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Assemblywoman Peggy Pierce of Las Vegas dies of cancer


Assemblywoman Peggy Pierce, known for her fearless efforts to raise taxes when others were afraid of even uttering the T-word, died early Thursday after a recurring battle with cancer. She was 59.

The Las Vegas Democrat, whose condition worsened toward the end of the 2013 Legislature, received a loud and long standing ovation from her colleagues when she showed up on the Assembly floor to vote on key bills toward the end of the session in June.

“Peggy was more than just a colleague,” said Assembly Speaker Marilyn Kirkpatrick, D-North Las Vegas. “She was my friend and will be missed by everyone in our caucus and by her constituents who she served well. There was no one who cared more, fought more on behalf of all Nevadans when it came to speaking truth to power.”

Her longtime companion, Jon Sasser, said funeral arrangements are pending, but the plan is to have a funeral in Las Vegas on Oct. 19.

He and two of Pierce’s sisters were at her bedside in her home in Las Vegas when she died about 4:15 a.m.

She had been diagnosed with cancer three times over the past 10 years.

Sasser said Pierce, a native of Milton, Mass., moved to Las Vegas about 30 years ago with hopes of becoming a singer. She took jobs as a food server at banquets to finance her singing career. When those dreams passed, she became active in the Culinary Union Local 226. In recent years, she worked for the United Labor Agency of Nevada.

She first ran for the Assembly District 3 seat in 2002 and served the maximum six terms in the seat. In 2012, she defeated her opponent by a 2-to-1 margin.

Pierce never thought herself as an extremist, but just someone who wanted to take Nevada from being near the bottom in education and quality of life toward the middle ranking among states, according to Sasser. In the 2011 session alone, she introduced five bills to raise taxes — none which passed.

In an interview that year, she cited statistics that showed the number of public employees per 10,000 residents was about two-thirds of what it had been in 1978. She said Nevada would need to hire 44,000 more employees just to keep pace.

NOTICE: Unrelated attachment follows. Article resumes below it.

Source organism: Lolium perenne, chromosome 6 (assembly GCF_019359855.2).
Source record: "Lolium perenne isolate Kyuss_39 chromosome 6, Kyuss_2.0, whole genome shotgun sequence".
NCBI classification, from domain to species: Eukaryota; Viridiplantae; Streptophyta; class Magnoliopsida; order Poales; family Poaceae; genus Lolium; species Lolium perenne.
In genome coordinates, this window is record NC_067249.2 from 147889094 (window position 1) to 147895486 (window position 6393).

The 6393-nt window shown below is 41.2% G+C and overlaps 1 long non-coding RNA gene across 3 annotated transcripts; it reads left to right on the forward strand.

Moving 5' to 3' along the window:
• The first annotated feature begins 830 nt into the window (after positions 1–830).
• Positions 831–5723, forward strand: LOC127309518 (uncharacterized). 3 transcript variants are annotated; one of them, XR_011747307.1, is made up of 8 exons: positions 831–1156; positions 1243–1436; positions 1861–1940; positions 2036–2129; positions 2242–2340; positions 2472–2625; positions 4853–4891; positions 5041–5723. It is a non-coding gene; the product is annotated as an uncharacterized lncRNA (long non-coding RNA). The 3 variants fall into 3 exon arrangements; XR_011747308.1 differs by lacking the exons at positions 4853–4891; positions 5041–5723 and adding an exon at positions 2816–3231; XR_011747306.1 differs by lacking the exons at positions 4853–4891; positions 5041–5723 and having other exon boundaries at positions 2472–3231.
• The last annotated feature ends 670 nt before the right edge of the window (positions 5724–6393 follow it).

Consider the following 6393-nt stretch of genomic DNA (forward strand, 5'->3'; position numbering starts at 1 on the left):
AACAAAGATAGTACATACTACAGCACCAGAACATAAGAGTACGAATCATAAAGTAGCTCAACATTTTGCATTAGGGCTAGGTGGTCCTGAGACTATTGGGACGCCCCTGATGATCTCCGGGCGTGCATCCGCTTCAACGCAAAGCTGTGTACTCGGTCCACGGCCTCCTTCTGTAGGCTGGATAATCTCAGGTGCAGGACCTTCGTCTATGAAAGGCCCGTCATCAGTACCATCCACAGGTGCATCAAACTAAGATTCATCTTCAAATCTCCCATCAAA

“How did this happen?” she asked. “We were the fastest growth state for most of that time. We’d hold a Legislature and conservatives would scream ‘We can’t expand government.’ Then we would go home and, when we came back, Nevada would have added 50,000 to 75,000 more people. And conservatives again would scream ‘We can’t expand government.’”

In her private life, Sasser said Pierce loved hiking and dancing, watching TV shows and keeping up with the news.

He said her passion for improving Nevada education was so great that she would have been out campaigning this summer for people to support the 2 percent business margins tax plan advocated by the Nevada State Education Association. The proposal will be on the November 2014 ballot.

“I think her message to people would be that our only chance to get Nevada needs is to vote for the teachers’ initiative,” Sasser said.

Her seat in the Legislature does not need to be filled before the 2014 election unless the Legislature is called into special session, according to Rick Combs, director of the Legislative Counsel Bureau. In that event, the Clark County Commission would select someone from the same political party who lives in her district.

U.S. Sen. Harry Reid, D-Nev., called Pierce’s passing “very sad news for Nevada.”

“Peggy was a fighter for everyone who needed one.” he said. “She will be deeply missed and I send my condolences to her colleagues and her family.”

Tributes for Pierce were given even by Republicans. Gov. Brian Sandoval called Pierce a longtime advocate for the people of Nevada.

“I admired Peggy’s tenacity and commitment to those she represented and she will be missed,” he said. ” Kathleen and I extend our thoughts and prayers to Peggy’s family and friends.”

Contact Capital Bureau Chief Ed Vogel at evogel@reviewjournal.com or 775-687-3901.

 

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